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|The 17 Stages of the Monomyth (Hero’s Journey) Worksheet|
Story Examined: Coraline
Joseph Campbell first proposed this 17 stage breakdown in his book The Hero with a Thousand Faces (1949).
“Campbell describes some 17 stages or steps along this journey. Very few myths contain all 17 stages — some myths contain many of the stages, while others contain only a few; some myths may have as a focus only one of the stages, while other myths may deal with the stages in a somewhat different order. These 17 stages may be organized in a number of ways, including division into three sections: Departure (sometimes called Separation), Initiation, and Return. "Departure" deals with the hero's adventure prior to the quest; "Initiation" deals with the hero's many adventures along the way; and "Return" deals with the hero's return home with knowledge and powers acquired on the journey.” From the Monomyth article on Wikipedia
The stage definitions here are summaries and are in no way definitive.
o The Call to Adventure
The hero receives a call to leave his or her normal life and face adventure.
The initial call to adventure is when the Coraline doll moves from the table to the little door in the wall on it’s own accord, bringing Coraline’s attention to the door. At this point though, the passageway is bricked off. This scene is when Coraline’s curiosity is first piqued. However, the real call to adventure is later that night when Coraline wakes from a dream about the little door by a mouse, who leads her to the door. This time the door leads, via a strange purple tunnel, to an alternate version of Coraline’s reality complete with “other,” button-eyed, parents.
o Refusal of the Call
Often the hero will initially reject the call to adventure due to the changes it would cause in his or her life.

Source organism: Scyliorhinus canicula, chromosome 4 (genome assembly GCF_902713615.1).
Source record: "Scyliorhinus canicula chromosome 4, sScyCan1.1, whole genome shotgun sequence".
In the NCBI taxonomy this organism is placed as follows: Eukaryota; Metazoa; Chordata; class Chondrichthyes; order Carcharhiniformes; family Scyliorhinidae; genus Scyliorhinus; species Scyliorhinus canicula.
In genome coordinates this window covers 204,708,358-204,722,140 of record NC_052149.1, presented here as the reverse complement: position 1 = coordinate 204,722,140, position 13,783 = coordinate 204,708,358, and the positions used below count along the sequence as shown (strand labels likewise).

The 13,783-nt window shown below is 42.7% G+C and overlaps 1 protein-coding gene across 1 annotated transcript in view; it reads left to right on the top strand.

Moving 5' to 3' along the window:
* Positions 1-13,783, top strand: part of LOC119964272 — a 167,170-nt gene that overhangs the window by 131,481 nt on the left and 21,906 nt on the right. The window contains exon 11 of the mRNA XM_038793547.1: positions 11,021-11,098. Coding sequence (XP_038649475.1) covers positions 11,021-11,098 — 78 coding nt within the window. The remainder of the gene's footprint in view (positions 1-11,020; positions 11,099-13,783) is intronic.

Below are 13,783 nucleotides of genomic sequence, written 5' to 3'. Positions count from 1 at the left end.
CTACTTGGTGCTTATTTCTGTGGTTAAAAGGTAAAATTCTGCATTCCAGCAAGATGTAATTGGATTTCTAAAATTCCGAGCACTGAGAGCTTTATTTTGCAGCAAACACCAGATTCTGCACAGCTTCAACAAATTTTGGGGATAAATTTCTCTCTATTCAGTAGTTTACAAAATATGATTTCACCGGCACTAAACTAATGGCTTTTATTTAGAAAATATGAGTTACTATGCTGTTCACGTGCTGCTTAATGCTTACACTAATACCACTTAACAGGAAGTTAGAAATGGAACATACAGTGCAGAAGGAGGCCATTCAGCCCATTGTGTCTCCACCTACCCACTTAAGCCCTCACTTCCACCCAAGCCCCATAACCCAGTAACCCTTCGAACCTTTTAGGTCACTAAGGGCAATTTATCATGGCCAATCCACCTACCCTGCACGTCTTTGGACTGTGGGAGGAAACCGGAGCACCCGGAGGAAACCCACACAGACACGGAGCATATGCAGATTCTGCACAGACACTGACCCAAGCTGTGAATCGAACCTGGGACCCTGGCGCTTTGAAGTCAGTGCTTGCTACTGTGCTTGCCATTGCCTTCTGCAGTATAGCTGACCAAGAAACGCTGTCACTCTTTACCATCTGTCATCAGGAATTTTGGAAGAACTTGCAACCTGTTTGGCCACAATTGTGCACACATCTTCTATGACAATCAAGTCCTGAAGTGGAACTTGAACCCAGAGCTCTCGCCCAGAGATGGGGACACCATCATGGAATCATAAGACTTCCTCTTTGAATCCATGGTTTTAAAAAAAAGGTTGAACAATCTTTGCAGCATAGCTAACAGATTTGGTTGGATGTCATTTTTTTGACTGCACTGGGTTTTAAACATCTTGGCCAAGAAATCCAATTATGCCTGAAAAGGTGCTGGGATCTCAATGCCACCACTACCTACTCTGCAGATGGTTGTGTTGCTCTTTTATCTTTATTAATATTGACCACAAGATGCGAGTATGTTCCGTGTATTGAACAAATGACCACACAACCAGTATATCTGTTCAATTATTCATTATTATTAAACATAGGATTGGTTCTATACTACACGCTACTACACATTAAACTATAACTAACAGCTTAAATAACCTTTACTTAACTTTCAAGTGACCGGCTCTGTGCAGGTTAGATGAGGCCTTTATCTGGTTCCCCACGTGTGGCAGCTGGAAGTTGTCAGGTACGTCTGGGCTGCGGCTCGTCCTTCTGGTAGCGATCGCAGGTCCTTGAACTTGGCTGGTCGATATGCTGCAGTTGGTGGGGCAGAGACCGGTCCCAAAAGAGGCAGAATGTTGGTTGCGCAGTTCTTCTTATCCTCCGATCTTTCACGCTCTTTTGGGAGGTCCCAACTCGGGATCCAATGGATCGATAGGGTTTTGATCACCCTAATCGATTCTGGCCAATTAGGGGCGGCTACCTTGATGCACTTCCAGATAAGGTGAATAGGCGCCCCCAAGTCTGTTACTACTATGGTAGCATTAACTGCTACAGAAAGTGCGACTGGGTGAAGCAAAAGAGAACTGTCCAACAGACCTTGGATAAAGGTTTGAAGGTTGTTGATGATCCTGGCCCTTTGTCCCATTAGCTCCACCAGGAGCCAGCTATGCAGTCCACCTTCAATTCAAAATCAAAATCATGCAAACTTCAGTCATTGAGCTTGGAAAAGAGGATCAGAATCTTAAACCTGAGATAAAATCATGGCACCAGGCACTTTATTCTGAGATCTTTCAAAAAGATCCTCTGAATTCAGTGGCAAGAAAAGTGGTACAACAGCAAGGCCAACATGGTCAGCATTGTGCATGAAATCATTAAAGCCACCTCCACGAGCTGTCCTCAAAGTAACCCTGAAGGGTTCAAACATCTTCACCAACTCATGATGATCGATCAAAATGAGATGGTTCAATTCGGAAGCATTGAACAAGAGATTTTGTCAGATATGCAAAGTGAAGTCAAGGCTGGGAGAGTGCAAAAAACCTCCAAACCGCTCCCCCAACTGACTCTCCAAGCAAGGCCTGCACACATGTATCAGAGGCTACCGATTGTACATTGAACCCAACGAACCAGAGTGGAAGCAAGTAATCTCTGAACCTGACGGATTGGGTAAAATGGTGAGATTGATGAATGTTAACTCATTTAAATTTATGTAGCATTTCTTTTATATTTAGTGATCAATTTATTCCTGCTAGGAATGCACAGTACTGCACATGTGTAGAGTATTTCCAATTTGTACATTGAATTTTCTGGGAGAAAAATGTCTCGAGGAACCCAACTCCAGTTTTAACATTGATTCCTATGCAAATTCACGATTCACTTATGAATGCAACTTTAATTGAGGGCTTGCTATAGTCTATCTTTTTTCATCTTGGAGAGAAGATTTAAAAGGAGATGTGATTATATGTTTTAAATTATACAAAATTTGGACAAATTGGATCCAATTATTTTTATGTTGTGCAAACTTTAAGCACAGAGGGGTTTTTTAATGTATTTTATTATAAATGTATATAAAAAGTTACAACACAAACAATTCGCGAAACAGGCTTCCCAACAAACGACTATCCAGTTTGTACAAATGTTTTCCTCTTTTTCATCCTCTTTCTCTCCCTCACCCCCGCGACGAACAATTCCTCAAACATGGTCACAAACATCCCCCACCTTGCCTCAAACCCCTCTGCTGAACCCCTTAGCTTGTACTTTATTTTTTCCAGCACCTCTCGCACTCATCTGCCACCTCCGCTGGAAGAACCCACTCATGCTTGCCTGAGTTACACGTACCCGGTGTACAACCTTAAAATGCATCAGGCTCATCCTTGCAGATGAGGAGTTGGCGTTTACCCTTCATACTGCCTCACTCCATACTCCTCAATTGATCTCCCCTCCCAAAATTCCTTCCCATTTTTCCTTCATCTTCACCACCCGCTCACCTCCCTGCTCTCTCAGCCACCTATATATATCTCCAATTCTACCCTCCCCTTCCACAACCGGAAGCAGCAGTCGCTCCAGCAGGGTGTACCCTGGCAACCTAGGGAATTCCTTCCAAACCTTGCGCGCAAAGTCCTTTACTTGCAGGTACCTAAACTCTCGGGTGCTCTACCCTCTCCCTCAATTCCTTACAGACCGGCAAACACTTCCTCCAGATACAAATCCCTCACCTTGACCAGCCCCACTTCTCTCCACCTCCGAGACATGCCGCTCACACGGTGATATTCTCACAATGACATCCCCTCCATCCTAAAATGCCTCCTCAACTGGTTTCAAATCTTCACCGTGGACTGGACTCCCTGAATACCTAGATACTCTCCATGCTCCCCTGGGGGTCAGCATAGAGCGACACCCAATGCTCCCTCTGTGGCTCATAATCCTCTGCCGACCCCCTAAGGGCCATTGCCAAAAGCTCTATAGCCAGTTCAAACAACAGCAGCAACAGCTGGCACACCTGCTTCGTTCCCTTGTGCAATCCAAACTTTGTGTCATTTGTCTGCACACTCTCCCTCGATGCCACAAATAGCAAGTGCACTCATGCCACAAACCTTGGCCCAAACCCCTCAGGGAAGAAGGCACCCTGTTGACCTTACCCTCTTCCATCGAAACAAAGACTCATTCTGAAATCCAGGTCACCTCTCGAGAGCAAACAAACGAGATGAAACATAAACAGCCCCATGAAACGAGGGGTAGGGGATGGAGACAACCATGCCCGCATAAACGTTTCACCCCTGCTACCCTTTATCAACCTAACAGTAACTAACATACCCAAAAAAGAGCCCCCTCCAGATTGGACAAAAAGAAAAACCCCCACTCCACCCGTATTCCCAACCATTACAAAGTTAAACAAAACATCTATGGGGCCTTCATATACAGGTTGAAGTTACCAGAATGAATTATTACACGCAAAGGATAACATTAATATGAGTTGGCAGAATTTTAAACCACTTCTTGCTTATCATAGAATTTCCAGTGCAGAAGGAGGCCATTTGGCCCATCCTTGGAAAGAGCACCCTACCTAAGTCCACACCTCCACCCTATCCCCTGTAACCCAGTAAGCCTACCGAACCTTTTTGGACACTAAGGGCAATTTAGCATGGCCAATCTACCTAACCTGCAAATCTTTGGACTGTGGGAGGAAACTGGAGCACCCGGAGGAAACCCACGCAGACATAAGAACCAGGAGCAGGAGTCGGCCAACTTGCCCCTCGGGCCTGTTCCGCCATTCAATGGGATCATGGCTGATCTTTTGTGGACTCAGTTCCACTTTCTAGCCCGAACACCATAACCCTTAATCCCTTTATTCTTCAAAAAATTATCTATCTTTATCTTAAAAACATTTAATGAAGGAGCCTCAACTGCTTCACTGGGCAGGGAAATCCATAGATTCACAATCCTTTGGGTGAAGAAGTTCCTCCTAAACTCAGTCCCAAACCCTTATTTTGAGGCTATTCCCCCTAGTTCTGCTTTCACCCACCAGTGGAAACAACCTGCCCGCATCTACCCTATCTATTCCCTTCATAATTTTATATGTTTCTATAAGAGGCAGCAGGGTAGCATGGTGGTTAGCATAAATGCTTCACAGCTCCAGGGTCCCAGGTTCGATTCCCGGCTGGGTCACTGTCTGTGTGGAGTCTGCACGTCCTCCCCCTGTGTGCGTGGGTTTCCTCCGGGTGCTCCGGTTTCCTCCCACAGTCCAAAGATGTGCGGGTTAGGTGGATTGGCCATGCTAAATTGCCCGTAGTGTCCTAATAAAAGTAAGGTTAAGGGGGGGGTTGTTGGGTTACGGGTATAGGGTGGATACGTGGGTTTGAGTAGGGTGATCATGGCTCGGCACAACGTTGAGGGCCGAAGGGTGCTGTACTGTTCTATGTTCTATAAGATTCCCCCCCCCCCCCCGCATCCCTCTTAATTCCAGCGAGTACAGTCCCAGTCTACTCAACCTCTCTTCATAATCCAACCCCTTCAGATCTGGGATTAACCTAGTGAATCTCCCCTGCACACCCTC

In Coraline, it seems quite the opposite. Because her “real” life and her “real” parents seem so boring, she is drawn to the alternate reality were everything is fun and perfect. Essentially, the alternate reality fulfills all of Coraline’s wishes: parents that pay attention to her and love her, interesting and entertaining (as opposed to crazy) neighbors, tons of food and goodies, beauty, etc.
But when the “other” parents offer Coraline the chance to stay in the alternate reality, she becomes hesitant. Then again, there is no hesitation in Coraline’s return to the alternate reality to rescue her parents.
o Supernatural Aid
A mentor will present the hero with one or more talismans or artifacts that will aid them later in their quest.
The black cat is the mentor in Coraline. He is the only character, other than Coraline, who can travel between the two worlds. He seems to know a great deal about the rules and codes of the alternate reality. And is the first to warn her about the Other Mother’s true goals.
The two “actresses” who live in the downstairs apartment give the supernatural aid to Coraline. It appears to be a triangular piece of stone with a circle missing in from the middle. All the two actresses say is that it is good for “bad” things or “lost” things. She does not realize its potential until later. When looking for the ghost eyes, Coraline realizes the stone allows here to locate the eyes. Looking through the stone turns everything in the alternate reality black and white, while the ghost eyes glow.
o The Crossing of the First Threshold
The hero leaves the familiar behind and enters the unknown.
Coraline crosses the first threshold when enters the alternate reality without knowing if she will ever make it out again.
o Belly of The Whale
The hero willingly crosses the point of no return.